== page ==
Here in the Pacific Northwest we have had numerous recent reports of predatory animal sightings, from bears to mountain lions.
The season started us off with local pro and Norco athlete Bryn Atkinson getting stalked out of our area trail system by a cougar:
Things only escalated from there, when three water skiers encountered what may have been the same cougar out for a dip in the lake that sits below those same bike trails:
Now that Whistler bike park is open we have been heading up there to ride. It is commonplace to see a black bear hanging out under the chair lift, or even in the middle of a trail. While it seems that both people and animals have become desensitized to these encounters, the reality is that these animals can be extremely dangerous.
When we venture into the outdoors, we are entering into the realm of the beasts, and it behooves us to be aware. In the case of this mountain biker and equally surprised black bear, there can sometimes be no warning as to when these encounters can happen. It is fairly easy to be prepared to deal with circumstances that we eventually WILL encounter if we spend enough time outside, which is what we are here to discuss.
If you come across a large, predatory animal when you are out there playing in the woods, here are the steps to take:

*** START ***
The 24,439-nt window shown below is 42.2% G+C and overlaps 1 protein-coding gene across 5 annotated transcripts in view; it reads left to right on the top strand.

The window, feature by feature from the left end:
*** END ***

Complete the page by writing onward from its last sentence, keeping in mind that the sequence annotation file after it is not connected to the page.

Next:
Make yourself appear as big and as menacing as possible. If you are biking, get off your bike and hold it in front of you, sideways. If you are hiking with your child, put them on your shoulders. In groups, stand next to each other, with the goal being to appear like one big, scary animal.
Here is my friend Toby, who, while on a recent solo ski trip in the Cascades came across a not-so-friendly looking bear. Using his arts and crafts skills, he created this wonderfully scary (to a bear... maybe) costume. He wandered out to the trailhead some time later, much to the surprise of the two hikers who came across him and snapped this photo.
Get loud. Hoot, holler, buzz your Industry Nine hub, or whack your hiking poles together. The louder and more intimidating, the better. You want to seem like a predator yourself, though, so no shrieking in terror!
Confidence is key, they say, and the same holds true here. Become the predator yourself. This doesn’t mean that you should be attacking the bear before it attacks you, but it does mean that you maintain eye contact and face forward. Don’t crouch down or behave submissively. Speak slowly, loudly, and firmly to establish your dominance. Just think back to what your career counselor told you to do in your first interview!
Slowly back away. Don’t be like this guy and spring away from the bear, even if the bear is computer animated, like this one is. They still bite. Note: make sure you don’t back away to a spot that is in between a mother and her cubs.
If an animal attacks you, do fight back. You are bigger and smarter than they are (presumably) and many a hiker has turned away a cougar using things like rocks, branches, even the odd fanny pack. Or maybe you are like this alligator whisperer, and can just conjure vicious animals out of the deep blue.
If you need a fanny pack to carry your tranquilizer dart gun in, or maybe just a snack and a spare tube, check out locally made High Above fanny packs, like this Das Radpack.
If bear encounters are a frequent occurrence for you, it may be worth your while to carry bear mace. This neat Looney Bin Cage will fit that, or alternately, a bottle of wine.